Sumner Elementary School Principal Frank D'Emilio has been placed on unpaid leave after failing to notify officials of suspected child abuse incidents.
The decision by the CUSD board stems from occurrences in May 2011 where 2 female students, ages 7 and 8, allegedly participated in acts on campus that were sexual in nature.
Mr. D'Emilio was suspended by the CUSD board as a result of an investigation and closed-session discussion at the Thursday, May 3 meeting, where the board dismissed the principal for violating the state's Education Code.
Pomona College graduates were treated not to one speaker, but 4, as they celebrated their commencement on Saturday, May 12.
The first 3 speeches came from a diverse group of luminaries on whom the college conferred honorary degrees. Occidental College president Jonathan Veitch; David Keith Murray, a former Pomona College student who has gone on to distinguish himself in the world of jazz music; and Marigold Linton, a cognitive psychologist who became the first Native American from a California reservation to go to college.
COURIER photo/Steven Felschundneff
Claremont High School boys baseball coach Geoff Ranney congratulates Josh Chua after he hit a RBI triple in the 6th inning of their CIF playoff game against Burbank on Tuesday in Claremont. The teams were tied after 6 innings, but the Wolfpack rallied scoring 5 runs to win 6-1. CHS pitcher Dillon Tate allowed only 2 hits and one run when Burbank's Paul Frias hit a homerun in the 2nd. Claremont's next game in CIF competition is Thursday.COURIER photo/Steven Felschundneff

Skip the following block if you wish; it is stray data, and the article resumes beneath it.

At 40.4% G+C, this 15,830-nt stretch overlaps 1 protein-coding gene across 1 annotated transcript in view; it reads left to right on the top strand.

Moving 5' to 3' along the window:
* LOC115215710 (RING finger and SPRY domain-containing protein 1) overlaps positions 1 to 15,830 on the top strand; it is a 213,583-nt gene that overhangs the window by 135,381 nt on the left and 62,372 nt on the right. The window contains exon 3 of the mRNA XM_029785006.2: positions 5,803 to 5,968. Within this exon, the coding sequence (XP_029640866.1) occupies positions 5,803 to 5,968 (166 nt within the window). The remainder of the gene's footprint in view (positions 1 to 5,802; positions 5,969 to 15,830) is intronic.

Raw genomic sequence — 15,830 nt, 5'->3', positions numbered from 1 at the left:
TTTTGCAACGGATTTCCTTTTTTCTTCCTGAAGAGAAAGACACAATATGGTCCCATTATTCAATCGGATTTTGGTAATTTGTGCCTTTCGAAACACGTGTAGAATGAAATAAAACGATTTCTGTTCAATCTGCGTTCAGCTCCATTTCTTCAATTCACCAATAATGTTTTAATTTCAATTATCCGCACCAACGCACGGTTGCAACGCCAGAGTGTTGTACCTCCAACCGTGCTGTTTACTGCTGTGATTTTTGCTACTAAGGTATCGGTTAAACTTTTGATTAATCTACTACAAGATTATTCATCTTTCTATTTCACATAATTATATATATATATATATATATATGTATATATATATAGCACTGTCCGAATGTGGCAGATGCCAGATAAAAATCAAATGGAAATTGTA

Despite the arrest of 2 men in connection with repeat vehicle burglaries on Mt. Baldy Road, near Evey Canyon, the burglaries continue. Three more vehicles were burglarized on Tuesday, May 15, between 3:45 and 5 p.m., a similar time frame to the previous burglaries. Also similar to the previous incidents, burglars entered each vehicle through a smashed passenger window. Only one of the car owners reported that anything had been stolen. Investigation continues once again.
On March 5 of this year, COURIER education and sports reporter Landus Rigsby was hospitalized with stage 5 kidney failure. Now on medical leave from the newspaper, he is experiencing huge life changes that include changes in his diet, taking things easier and undergoing regular dialysis treatments.
For Hector Gonzalez and his family, the annual Our Lady of the Assumption Fiesta in Claremont is more than carnival games and cotton candy. It’s a family tradition that takes them back several generations, hundreds of gallons of salsa and tens of thousands of homemade tacos.
The longtime Claremont family has been the benefactors behind the popular taco booth, the fiesta’s favorite culinary hotspot, since before the OLA church was in place and before the fiesta included whizzing games and loop-the-loops.
Passengers seeking to escape the escalating summer gas prices aboard the Metrolink may not find the welcome relief they are expecting as train fares will likely take a climb in the coming weeks.
Metrolink announced a proposal earlier this month to raise its ticket prices an estimated 5 to 9 percent by July 1, 2012. The train company is calling the move necessary in order to bridge a $13 million funding gap in its 2012-2013 fiscal budget.